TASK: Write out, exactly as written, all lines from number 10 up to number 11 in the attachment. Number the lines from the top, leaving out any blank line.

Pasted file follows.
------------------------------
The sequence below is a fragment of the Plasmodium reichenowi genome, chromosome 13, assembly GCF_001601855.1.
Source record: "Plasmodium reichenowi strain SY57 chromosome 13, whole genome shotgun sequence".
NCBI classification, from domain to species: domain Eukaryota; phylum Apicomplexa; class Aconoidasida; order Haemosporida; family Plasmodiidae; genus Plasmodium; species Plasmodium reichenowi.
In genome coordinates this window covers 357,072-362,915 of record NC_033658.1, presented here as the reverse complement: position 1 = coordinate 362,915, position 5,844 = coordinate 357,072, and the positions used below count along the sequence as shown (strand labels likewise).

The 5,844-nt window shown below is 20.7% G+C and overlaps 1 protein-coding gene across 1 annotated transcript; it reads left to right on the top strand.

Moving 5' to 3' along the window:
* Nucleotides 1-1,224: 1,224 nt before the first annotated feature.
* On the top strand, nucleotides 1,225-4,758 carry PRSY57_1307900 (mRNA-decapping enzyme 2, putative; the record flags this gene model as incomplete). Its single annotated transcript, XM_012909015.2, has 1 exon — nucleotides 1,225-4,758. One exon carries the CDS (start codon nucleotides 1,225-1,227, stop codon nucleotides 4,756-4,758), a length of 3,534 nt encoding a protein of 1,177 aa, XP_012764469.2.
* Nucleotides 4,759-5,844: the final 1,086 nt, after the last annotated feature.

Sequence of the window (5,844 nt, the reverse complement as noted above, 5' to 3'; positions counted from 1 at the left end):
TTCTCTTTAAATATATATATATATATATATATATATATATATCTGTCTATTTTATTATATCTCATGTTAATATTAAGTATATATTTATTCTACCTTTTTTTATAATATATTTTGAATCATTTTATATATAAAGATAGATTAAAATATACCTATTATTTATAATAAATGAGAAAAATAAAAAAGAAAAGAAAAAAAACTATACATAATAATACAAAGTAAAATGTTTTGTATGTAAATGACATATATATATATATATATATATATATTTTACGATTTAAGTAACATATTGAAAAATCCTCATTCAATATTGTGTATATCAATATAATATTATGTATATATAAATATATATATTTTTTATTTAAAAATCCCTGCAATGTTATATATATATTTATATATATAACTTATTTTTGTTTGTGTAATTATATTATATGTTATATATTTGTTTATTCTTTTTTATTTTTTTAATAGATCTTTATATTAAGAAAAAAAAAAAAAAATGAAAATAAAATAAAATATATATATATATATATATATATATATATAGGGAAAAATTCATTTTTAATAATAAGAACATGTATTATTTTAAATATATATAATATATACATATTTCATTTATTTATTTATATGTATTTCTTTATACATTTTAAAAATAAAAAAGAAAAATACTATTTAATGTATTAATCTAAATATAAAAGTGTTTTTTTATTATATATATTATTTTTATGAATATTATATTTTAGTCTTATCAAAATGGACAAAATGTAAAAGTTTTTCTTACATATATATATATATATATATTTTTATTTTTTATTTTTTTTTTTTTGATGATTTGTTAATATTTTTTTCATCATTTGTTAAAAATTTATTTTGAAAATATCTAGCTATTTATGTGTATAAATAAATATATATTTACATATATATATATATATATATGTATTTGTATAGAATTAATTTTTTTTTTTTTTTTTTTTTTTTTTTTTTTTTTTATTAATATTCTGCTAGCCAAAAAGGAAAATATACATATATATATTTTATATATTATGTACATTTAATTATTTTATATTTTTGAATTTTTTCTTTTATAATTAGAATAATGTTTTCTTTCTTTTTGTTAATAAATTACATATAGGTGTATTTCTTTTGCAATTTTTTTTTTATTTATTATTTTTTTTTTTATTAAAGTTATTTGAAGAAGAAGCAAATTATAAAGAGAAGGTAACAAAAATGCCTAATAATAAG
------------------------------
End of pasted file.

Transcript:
Sequence of the window (5,844 nt, the reverse complement as noted above, 5' to 3'; positions counted from 1 at the left end):
TTCTCTTTAAATATATATATATATATATATATATATATATATCTGTCTATTTTATTATATCTCATGTTAATATTAAGTATATATTTATTCTACCTTTTTTTATAATATATTTTGAATCATTTTATATATAAAGATAGATTAAAATATACCTATTATTTATAATAAATGAGAAAAATAAAAAAGAAAAGAAAAAAAACTATACATAATAATACAAAGTAAAATGTTTTGTATGTAAATGACATATATATATATATATATATATATATTTTACGATTTAAGTAACATATTGAAAAATCCTCATTCAATATTGTGTATATCAATATAATATTATGTATATATAAATATATATATTTTTTATTTAAAAATCCCTGCAATGTTATATATATATTTATATATATAACTTATTTTTGTTTGTGTAATTATATTATATGTTATATATTTGTTTATTCTTTTTTATTTTTTTAATAGATCTTTATATTAAGAAAAAAAAAAAAAAATGAAAATAAAATAAAATATATATATATATATATATATATATATATAGGGAAAAATTCATTTTTAATAATAAGAACATGTATTATTTTAAATATATATAATATATACATATTTCATTTATTTATTTATATGTATTTCTTTATACATTTTAAAAATAAAAAAGAAAAATACTATTTAATGTATTAATCTAAATATAAAAGTGTTTTTTTATTATATATATTATTTTTATGAATATTATATTTTAGTCTTATCAAAATGGACAAAATGTAAAAGTTTTTCTTACATATATATATATATATATATTTTTATTTTTTATTTTTTTTTTTTTGATGATTTGTTAATATTTTTTTCATCATTTGTTAAAAATTTATTTTGAAAATATCTAGCTATTTATGTGTATAAATAAATATATATTTACATATATATATATATATATATGTATTTGTATAGAATTAATTTTTTTTTTTTTTTTTTTTTTTTTTTTTTTTTTTATTAATATTCTGCTAGCCAAAAAGGAAAATATACATATATATATTTTATATATTATGTACATTTAATTATTTTATATTTTTGAATTTTTTCTTTTATAATTAGAATAATGTTTTCTTTCTTTTTGTTAATAAATTACATATAGGTGTATTTCTTTTGCAATTTTTTTTTTATTTATTATTTTTTTTTTTATTAAAGTTATTTGAAGAAGAAGCAAATTATAAAGAGAAGGTAACAAAAATGCCTAATAATAAG